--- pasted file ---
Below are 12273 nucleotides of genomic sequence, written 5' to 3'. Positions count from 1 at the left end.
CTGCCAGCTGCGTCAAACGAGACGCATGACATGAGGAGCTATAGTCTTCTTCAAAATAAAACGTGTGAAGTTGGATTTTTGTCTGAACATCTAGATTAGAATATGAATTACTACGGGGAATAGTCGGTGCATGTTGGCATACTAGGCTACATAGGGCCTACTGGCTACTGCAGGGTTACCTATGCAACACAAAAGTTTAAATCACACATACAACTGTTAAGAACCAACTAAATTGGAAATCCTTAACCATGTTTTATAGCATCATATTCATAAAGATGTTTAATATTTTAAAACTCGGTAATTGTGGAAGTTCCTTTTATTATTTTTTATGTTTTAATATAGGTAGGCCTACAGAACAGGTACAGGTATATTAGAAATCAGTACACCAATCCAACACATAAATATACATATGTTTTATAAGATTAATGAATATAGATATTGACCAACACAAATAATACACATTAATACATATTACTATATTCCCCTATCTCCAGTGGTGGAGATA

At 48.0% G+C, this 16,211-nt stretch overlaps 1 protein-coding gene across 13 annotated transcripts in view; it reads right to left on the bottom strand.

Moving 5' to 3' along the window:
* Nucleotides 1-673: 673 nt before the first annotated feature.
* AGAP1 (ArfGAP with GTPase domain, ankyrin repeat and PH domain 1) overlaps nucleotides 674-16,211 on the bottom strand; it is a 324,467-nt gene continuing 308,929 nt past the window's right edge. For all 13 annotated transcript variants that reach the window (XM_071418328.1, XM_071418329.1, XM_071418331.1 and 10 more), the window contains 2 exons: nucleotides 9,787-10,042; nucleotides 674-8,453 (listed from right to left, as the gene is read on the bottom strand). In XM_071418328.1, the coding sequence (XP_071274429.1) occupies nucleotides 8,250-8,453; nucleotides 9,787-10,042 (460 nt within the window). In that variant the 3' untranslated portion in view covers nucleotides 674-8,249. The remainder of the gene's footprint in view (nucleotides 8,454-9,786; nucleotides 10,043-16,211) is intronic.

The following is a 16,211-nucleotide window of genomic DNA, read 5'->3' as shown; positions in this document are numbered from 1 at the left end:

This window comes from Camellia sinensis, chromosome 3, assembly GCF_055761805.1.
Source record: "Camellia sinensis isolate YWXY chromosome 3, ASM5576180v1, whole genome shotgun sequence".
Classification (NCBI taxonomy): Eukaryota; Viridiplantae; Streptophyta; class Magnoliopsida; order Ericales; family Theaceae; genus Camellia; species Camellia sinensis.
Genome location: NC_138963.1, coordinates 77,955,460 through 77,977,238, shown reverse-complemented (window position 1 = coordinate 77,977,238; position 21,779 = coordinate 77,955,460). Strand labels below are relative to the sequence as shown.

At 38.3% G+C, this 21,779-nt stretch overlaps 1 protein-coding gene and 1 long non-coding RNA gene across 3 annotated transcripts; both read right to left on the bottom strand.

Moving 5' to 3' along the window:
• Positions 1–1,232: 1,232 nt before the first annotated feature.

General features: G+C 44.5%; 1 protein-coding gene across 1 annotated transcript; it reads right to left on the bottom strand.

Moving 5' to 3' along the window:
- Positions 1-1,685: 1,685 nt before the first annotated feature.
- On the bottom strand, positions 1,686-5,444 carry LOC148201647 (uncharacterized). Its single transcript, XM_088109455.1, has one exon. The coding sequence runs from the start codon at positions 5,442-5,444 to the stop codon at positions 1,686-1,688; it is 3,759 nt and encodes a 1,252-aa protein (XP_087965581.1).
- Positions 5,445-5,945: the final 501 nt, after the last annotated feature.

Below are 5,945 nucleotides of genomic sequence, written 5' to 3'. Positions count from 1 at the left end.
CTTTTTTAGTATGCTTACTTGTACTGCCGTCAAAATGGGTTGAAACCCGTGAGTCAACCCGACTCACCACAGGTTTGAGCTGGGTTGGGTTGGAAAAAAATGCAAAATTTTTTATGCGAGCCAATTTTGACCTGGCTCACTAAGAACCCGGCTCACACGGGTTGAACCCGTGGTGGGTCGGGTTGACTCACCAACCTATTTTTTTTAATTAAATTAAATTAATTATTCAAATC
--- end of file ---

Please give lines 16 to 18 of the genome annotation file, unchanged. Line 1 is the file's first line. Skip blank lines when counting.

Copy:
Moving 5' to 3' along the window:
- Positions 1-1,685: 1,685 nt before the first annotated feature.
- On the bottom strand, positions 1,686-5,444 carry LOC148201647 (uncharacterized). Its single transcript, XM_088109455.1, has one exon. The coding sequence runs from the start codon at positions 5,442-5,444 to the stop codon at positions 1,686-1,688; it is 3,759 nt and encodes a 1,252-aa protein (XP_087965581.1).